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Seven Democrats debate in South Carolina. And helping kelp forests off the West coast.

2020Talks - February 25, 2020 

Tonight's the last debate before the South Carolina primaries, but it's also the last before Super Tuesday, which includes California and its 494 delegates.

Driving Auto Insurance Reform in WI

April 6, 2009

Madison, WI - Health care costs have skyrocketed since 1982. So have the costs of repairing a car damaged in an accident. But the minimum coverage required for Wisconsin liability insurance has remained unchanged for a quarter century. Citizen Action of Wisconsin and the Wisconsin Association for Justice say it's time to increase the current coverage, which is only $25,000 per individual, $50,000 per incident and $1,000 for medical expenses.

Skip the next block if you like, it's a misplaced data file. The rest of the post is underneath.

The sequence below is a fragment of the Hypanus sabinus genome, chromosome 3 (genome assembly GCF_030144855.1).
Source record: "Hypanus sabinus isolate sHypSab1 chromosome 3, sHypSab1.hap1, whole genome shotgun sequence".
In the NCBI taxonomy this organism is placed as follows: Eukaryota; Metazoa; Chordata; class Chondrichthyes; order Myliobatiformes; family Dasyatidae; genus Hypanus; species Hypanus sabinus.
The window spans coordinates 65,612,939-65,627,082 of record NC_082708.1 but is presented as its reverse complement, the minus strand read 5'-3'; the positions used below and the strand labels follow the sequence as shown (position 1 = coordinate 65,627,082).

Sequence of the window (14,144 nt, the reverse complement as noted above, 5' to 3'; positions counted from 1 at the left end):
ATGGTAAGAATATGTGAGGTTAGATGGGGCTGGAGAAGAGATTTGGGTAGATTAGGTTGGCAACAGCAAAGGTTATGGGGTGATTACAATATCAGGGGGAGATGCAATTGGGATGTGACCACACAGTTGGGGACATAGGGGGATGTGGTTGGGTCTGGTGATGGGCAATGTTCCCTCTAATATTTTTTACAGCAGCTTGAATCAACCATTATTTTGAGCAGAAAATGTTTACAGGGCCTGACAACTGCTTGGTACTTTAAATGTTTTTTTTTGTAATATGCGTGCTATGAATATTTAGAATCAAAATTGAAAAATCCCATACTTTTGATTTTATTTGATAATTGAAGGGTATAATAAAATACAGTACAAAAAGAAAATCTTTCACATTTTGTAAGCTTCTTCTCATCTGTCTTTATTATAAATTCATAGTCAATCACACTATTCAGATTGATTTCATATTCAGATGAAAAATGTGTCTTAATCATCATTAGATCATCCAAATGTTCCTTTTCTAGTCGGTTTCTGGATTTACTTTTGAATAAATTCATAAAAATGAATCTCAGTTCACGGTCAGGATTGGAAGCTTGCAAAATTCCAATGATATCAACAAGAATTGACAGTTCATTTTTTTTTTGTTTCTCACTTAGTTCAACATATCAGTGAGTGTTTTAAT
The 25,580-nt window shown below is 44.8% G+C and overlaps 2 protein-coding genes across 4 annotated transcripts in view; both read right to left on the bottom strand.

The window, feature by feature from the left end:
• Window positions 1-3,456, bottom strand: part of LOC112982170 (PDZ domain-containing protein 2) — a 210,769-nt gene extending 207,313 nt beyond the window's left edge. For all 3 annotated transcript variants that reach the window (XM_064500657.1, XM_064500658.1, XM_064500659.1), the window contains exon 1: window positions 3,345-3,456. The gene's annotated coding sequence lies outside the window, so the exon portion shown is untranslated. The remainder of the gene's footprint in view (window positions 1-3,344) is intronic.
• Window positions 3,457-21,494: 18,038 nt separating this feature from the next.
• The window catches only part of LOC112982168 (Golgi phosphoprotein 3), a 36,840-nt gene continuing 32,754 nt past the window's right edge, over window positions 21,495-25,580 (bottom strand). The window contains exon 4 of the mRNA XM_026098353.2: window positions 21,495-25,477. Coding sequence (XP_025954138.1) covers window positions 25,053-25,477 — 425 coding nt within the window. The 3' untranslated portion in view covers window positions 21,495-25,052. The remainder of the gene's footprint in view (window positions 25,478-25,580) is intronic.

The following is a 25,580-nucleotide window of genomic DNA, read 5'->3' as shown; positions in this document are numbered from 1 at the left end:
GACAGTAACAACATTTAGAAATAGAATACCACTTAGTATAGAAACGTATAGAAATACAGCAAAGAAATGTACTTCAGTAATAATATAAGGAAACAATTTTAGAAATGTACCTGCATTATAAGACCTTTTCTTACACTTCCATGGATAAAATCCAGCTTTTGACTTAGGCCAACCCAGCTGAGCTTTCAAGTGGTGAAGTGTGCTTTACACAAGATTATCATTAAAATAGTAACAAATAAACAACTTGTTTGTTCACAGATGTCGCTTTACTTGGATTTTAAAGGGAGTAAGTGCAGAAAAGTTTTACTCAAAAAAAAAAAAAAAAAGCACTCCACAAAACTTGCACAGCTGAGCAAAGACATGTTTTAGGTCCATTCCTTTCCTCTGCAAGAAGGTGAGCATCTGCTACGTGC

Robert Kraig of Citizen Action says the higher liability limit proposed by Gov. Jim Doyle in his budget - $100,000 per individual, $300,000 per incident and $10,000 for medical expenses - is much more realistic.

"People pay a lot for their auto insurance and then are shocked to find out later, when they are in an accident, that they don't have enough liability coverage and they're not fully protected."

The insurance industry says higher limits will mean higher bills, but Kraig says the consumer ends up losing when their insurance doesn't come close to covering the cost of an accident.

"Going back to 1982, it's at least a 250 percent to 300 percent increase simply in medical costs, let alone all of the other costs."

Kraig supports the budget item proposed by the governor, which would institute more realistic minimums for liability coverage.

"It updates those minimums so that anyone buying auto insurance gets enough coverage to cover their liability, in most cases."

The Wisconsin Association for Justice, the largest voluntary statewide Bar organization in the state, also supports the measure.

Glen Gardner, Public News Service - WI